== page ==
Dependence Day

July 4th 1855

Like many of us, Henry Thoreau headed for the shore as his summer deepened. After all of June’s recorded nestings and fledgings, perhaps he too had the need to travel some beyond Concord. And, of course, this date must have resonated for him annually, because ten years before, he had set out for his life-defining sojourn at Walden.

Cape Sand-walking

Cape Sand-walking

But what I like about Thoreau’s journal entry for 7/4/55 is its short dialogue with a ship’s captain and its exclamation points of consternation. Here it is in its entirety:

To Boston on way to Cape Cod with C.
The schooner Melrose was advertised to make her first trip to Provincetown this morning at eight. We reached City (?) Wharf at 8:30. “Well, Captain Crocker, how soon do you start?” To-morrow morning at 9 o’clock.” “But you have advertised to leave at 8 this morning.” “I know it, but we are going to lay over till to-morrow.” !!! So we had to spend the day in Boston, – at the Athenaeum gallery, Alcott’s and at the regatta. Lodged at Alcott’s, who is about moving to Walpole.

There, in a brief exchange and three exclamation points of comment, is summary of all summer travels, especially the dependent kind. Thoreau’s day passed pleasantly enough, it seems, though we get no comment about the gallery or the regatta, both of which we’d like to see through his eyes. And of Alcott we learn the expected: he is about to move…again. Instead, it is the waiting to travel and Captain Crocker – stand-in for everyone in charge of getting us somewhere – that draw Thoreau’s sparse comment. Once “there” – on the Cape – his subsequent entries swell with detail again, and we see what catches his eye. But here on the 4th, we wait and feel lodged in its amber room. Independence will have to wait too.

Getting to the Cape has always been troublesome, it seems.

Leave a Comment

Filed under General, Henry David Thoreau, The Roost, Thoreau Quote, Walden

Summer Reading – Walden’s Shore

In Search of Bedrock at Walden

Part of summer’s joy lies in its liberal stretches of reading time. And so the gift of a book often offers immediate rather than delayed pleasure. The other day I received such a gift: Robert Thorson’s Walden’s Shore is a detailed examination of Thoreau and 19th-century geo-science. Thorson is a geology professor at University of Connecticut, and he brings an earth scientist’s deep knowledge of what we walk upon to the work of watching and walking with Henry Thoreau throughout his lifetime.

photo

Noted Thoreau scholar, Jeffrey Cramer, offers a book blurb saying, “Walden’s Shore has no predecessor in the field of Thoreau studies. It is a welcome addition and needed reassessment of an iconic figure.” I’ve found this true. Part of the difficulty of reading Thoreau lies in his transcendence of time – he speaks across ages with insights that lift him from the context of his own time, and a reader can end up looking up to him in a way that leaves that reader ungrounded. There is irony in this of course, because Thoreau’s vision is rooted in his ability to stay very much on the ground, to see in fact into it and take the measure of whatever moves on and through his days in Concord.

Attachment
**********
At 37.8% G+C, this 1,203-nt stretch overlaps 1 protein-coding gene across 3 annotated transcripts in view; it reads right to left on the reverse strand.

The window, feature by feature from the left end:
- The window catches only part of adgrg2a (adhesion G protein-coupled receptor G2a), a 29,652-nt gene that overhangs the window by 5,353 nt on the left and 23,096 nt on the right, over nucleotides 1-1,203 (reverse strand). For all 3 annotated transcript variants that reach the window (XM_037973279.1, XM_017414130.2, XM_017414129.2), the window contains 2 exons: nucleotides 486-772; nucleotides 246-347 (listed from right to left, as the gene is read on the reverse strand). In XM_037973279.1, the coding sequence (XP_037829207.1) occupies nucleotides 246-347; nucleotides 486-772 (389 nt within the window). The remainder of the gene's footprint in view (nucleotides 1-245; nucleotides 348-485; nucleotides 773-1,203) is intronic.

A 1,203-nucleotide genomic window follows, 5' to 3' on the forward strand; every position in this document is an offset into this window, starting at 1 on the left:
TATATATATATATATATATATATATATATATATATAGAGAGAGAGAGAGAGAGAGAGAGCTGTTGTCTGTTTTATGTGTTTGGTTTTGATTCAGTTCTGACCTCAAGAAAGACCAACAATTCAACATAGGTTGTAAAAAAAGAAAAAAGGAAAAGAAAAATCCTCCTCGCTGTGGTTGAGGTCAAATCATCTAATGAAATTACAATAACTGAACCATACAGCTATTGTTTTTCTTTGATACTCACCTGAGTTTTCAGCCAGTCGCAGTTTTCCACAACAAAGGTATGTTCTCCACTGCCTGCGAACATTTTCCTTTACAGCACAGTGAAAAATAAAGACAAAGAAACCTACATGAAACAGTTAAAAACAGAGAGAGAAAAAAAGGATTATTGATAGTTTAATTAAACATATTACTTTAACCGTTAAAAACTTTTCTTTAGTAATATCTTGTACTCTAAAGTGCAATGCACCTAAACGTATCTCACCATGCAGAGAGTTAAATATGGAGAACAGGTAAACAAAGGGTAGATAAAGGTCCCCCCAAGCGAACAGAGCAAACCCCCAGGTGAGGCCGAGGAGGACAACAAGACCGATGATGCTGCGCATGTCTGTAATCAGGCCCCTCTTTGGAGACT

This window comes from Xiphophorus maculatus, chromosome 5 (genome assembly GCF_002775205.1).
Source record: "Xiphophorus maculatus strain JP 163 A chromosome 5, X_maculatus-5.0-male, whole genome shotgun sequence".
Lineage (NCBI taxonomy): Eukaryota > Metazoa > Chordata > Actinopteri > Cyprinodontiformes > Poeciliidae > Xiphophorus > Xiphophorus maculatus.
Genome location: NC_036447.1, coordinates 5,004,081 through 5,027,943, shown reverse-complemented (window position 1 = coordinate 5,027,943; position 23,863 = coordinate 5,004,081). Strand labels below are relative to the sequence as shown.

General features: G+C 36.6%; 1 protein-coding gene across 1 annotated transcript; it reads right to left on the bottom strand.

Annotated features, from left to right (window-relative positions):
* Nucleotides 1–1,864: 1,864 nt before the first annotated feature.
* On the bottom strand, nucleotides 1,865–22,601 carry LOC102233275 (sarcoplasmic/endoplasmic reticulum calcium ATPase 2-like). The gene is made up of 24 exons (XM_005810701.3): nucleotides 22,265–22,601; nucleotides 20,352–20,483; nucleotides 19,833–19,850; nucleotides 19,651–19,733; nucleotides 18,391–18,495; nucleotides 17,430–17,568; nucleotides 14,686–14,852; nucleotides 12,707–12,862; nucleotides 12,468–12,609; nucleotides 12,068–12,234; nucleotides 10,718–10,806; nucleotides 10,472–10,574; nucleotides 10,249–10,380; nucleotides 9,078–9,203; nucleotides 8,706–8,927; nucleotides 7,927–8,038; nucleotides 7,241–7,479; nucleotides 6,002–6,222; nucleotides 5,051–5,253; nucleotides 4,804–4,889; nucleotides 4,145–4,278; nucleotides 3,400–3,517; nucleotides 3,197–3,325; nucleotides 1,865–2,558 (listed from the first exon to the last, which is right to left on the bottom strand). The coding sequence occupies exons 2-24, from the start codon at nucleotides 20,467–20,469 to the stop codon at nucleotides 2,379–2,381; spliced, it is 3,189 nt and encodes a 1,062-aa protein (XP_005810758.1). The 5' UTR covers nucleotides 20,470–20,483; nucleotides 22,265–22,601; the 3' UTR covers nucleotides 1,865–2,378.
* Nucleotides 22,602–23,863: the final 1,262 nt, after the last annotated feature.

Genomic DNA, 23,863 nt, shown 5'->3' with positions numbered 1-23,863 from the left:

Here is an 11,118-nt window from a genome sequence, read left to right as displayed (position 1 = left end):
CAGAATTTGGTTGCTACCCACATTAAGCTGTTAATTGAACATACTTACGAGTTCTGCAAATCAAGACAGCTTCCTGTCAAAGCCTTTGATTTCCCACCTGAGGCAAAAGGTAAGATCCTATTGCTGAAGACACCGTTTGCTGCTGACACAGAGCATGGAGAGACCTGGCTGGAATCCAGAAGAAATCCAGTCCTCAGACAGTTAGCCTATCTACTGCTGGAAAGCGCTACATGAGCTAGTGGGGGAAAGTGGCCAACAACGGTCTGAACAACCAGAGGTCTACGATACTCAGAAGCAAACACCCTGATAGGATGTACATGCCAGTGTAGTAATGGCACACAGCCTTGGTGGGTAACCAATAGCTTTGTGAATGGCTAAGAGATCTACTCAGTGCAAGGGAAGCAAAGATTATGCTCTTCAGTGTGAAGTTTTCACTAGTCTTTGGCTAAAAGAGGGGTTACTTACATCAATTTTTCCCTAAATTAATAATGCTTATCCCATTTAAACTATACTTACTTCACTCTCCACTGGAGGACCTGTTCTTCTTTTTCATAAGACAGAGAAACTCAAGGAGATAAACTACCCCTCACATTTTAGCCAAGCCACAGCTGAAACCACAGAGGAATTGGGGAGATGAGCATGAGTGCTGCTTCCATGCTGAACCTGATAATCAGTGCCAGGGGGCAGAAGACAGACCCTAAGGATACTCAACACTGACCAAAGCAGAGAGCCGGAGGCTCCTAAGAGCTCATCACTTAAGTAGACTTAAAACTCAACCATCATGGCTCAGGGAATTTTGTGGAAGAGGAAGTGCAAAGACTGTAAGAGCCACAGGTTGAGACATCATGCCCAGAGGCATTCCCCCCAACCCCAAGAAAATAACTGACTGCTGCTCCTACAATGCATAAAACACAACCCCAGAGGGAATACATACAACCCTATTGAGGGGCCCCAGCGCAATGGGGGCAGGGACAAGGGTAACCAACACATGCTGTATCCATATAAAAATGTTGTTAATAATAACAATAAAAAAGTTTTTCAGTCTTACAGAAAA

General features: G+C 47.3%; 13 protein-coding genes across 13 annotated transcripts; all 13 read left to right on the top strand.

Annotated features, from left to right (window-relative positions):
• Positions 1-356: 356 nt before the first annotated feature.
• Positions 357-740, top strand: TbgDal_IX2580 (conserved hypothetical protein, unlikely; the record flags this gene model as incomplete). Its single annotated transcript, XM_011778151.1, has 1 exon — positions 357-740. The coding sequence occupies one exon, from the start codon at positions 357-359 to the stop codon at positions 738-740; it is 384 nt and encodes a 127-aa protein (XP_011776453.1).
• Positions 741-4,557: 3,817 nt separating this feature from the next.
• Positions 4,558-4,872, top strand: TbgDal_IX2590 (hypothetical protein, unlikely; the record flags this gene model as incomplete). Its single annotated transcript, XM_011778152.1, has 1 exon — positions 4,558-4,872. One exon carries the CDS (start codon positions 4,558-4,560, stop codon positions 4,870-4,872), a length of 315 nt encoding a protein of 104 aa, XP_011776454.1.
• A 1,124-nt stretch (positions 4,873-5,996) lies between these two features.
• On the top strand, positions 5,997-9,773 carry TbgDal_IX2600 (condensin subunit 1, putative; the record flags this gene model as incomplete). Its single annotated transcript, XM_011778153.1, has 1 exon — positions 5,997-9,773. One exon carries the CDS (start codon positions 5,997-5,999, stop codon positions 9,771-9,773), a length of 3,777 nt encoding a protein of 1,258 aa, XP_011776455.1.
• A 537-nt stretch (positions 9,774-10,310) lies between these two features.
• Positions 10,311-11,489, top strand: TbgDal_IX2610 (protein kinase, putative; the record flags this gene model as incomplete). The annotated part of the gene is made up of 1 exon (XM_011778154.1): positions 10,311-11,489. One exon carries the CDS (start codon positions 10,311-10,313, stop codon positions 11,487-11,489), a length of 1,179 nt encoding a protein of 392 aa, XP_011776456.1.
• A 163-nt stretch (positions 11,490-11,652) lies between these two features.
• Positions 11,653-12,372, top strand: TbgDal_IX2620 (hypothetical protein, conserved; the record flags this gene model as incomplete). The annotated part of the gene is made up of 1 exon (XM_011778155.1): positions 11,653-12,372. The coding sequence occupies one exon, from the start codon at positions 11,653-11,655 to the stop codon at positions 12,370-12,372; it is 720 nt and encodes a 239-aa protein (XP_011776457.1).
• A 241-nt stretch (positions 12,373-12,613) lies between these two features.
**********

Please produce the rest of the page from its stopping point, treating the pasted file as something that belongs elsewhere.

Thorson’s gift is also to see beyond the immediate and into what’s often called “deep time” and the shaping of the world we walk. We learn how the surface features at and around Walden tell stories remarkably similar to those intuited by Thoreau during his intense examination of those features. And, from Thorson’s particular reading of Thoreau’s journals, we see a tracery of Thoreau’s deepening tendency toward scientific measurement and thinking as he writes Walden. Thorson keeps track of “every entry where Thoreau seemed to be mensurating or thinking spatially beyond what would have been expected of a competent naturalist of his day.” Before 11/23/50, Thorson finds 
no cases; from that date forward to the close of the Walden period on 4/27/54,” Thorson counts 62 cases. This reading makes a nice summary of Thoreau’s evolving scientific mind.

“Let us settle ourselves, and work and wedge our feet downward through the mud and slush of opinion, and prejudice, and tradition, and delusion, and appearance, that alluvion which covers the globe…till we come to a hard bottom and rocks in place, which we can call reality,” Thoreau writes in Walden. And Thorson then endeavors to show his readers just where that bedrock bottom is and how Thoreau, ever prescient, apprehended it, well before modern sensing and imaging devices confirmed many of his views.

Thorson also sums up scientific thinking before and up to Thoreau’s writing of Walden, and limns Thoreau’s place in the scientific ferment of his day, when that era’s creationists first felt the swelling power of Darwin’s theories. This is useful, necessary context for a deeper appreciation of Thoreau’s work and intelligence. But, if that were all Walden’s Shore offered I would have stalled in mid book.

For me, a reader (and sometimes writer) of stories, Walden’s Shore’s gifts and appeal are deepened by the interlacing of imagined narratives throughout the book. Just when geologic theory threatens to deaden or swamp my mind, Thorson cuts to narrative – there, then, is Thoreau out walking and recording and opining about what he sees. Here then is the living character in real time, and the drift of continents and clash of tectonics becomes – as it is in our lives – backdrop for our fascination with people.

As Thorson writes in his introduction, “This book is heavily biased toward presenting Thoreau as a competent, pioneering geoscientist. With few exceptions, I emphasize what he got right and overlook what he got wrong or didn’t notice. Mine is not a fair and balanced treatment.” Yes…and because this is at root a narrative of human exploration that seems just fine.

Added note: Thorson writes with clear sentences and an understanding of narrative’s lures and power. That may sound like usual praise; it is not.

1 Comment

Filed under General, Henry David Thoreau, Literature, Nature, The Roost, Walden

Raptors and Riparians

by Ashton Nichols